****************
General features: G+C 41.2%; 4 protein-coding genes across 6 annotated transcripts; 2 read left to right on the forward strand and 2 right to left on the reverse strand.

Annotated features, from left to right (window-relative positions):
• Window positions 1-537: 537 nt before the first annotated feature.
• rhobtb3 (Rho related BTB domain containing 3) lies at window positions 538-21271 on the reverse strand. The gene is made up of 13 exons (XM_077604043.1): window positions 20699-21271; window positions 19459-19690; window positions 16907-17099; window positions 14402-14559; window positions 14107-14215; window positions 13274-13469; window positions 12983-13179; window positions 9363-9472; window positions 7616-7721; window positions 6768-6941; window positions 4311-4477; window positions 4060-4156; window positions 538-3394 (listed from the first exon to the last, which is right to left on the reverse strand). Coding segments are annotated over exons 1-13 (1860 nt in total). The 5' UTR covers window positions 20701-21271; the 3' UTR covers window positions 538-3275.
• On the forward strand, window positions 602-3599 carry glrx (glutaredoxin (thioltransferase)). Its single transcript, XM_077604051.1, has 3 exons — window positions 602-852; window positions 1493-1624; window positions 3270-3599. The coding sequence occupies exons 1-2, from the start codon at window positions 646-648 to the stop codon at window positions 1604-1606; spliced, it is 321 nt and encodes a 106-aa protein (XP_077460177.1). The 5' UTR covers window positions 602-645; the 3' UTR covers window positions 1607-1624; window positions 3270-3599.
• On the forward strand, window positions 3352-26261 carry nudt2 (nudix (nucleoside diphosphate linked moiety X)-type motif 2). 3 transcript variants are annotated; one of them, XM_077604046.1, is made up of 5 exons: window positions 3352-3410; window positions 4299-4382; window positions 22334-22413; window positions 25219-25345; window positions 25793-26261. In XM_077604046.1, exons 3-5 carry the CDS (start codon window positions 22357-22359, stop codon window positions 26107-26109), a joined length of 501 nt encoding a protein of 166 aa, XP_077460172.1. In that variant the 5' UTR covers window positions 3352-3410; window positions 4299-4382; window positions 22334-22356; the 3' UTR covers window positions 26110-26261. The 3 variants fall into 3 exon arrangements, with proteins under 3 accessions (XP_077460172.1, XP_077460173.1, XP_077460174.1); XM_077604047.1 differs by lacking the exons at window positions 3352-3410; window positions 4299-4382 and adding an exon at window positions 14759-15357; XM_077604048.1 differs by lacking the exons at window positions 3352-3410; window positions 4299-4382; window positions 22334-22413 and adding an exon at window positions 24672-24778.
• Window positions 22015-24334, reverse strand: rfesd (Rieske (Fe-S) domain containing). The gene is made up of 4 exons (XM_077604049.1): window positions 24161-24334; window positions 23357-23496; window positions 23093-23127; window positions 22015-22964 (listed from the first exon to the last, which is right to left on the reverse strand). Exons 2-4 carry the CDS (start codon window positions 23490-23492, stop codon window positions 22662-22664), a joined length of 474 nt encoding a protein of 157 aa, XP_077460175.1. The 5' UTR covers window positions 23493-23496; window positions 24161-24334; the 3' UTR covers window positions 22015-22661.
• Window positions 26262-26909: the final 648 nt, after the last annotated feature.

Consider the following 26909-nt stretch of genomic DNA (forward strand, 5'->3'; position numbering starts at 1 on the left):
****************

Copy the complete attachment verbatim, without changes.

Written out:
General features: G+C 41.2%; 4 protein-coding genes across 6 annotated transcripts; 2 read left to right on the forward strand and 2 right to left on the reverse strand.

Annotated features, from left to right (window-relative positions):
• Window positions 1-537: 537 nt before the first annotated feature.
• rhobtb3 (Rho related BTB domain containing 3) lies at window positions 538-21271 on the reverse strand. The gene is made up of 13 exons (XM_077604043.1): window positions 20699-21271; window positions 19459-19690; window positions 16907-17099; window positions 14402-14559; window positions 14107-14215; window positions 13274-13469; window positions 12983-13179; window positions 9363-9472; window positions 7616-7721; window positions 6768-6941; window positions 4311-4477; window positions 4060-4156; window positions 538-3394 (listed from the first exon to the last, which is right to left on the reverse strand). Coding segments are annotated over exons 1-13 (1860 nt in total). The 5' UTR covers window positions 20701-21271; the 3' UTR covers window positions 538-3275.
• On the forward strand, window positions 602-3599 carry glrx (glutaredoxin (thioltransferase)). Its single transcript, XM_077604051.1, has 3 exons — window positions 602-852; window positions 1493-1624; window positions 3270-3599. The coding sequence occupies exons 1-2, from the start codon at window positions 646-648 to the stop codon at window positions 1604-1606; spliced, it is 321 nt and encodes a 106-aa protein (XP_077460177.1). The 5' UTR covers window positions 602-645; the 3' UTR covers window positions 1607-1624; window positions 3270-3599.
• On the forward strand, window positions 3352-26261 carry nudt2 (nudix (nucleoside diphosphate linked moiety X)-type motif 2). 3 transcript variants are annotated; one of them, XM_077604046.1, is made up of 5 exons: window positions 3352-3410; window positions 4299-4382; window positions 22334-22413; window positions 25219-25345; window positions 25793-26261. In XM_077604046.1, exons 3-5 carry the CDS (start codon window positions 22357-22359, stop codon window positions 26107-26109), a joined length of 501 nt encoding a protein of 166 aa, XP_077460172.1. In that variant the 5' UTR covers window positions 3352-3410; window positions 4299-4382; window positions 22334-22356; the 3' UTR covers window positions 26110-26261. The 3 variants fall into 3 exon arrangements, with proteins under 3 accessions (XP_077460172.1, XP_077460173.1, XP_077460174.1); XM_077604047.1 differs by lacking the exons at window positions 3352-3410; window positions 4299-4382 and adding an exon at window positions 14759-15357; XM_077604048.1 differs by lacking the exons at window positions 3352-3410; window positions 4299-4382; window positions 22334-22413 and adding an exon at window positions 24672-24778.
• Window positions 22015-24334, reverse strand: rfesd (Rieske (Fe-S) domain containing). The gene is made up of 4 exons (XM_077604049.1): window positions 24161-24334; window positions 23357-23496; window positions 23093-23127; window positions 22015-22964 (listed from the first exon to the last, which is right to left on the reverse strand). Exons 2-4 carry the CDS (start codon window positions 23490-23492, stop codon window positions 22662-22664), a joined length of 474 nt encoding a protein of 157 aa, XP_077460175.1. The 5' UTR covers window positions 23493-23496; window positions 24161-24334; the 3' UTR covers window positions 22015-22661.
• Window positions 26262-26909: the final 648 nt, after the last annotated feature.

Consider the following 26909-nt stretch of genomic DNA (forward strand, 5'->3'; position numbering starts at 1 on the left):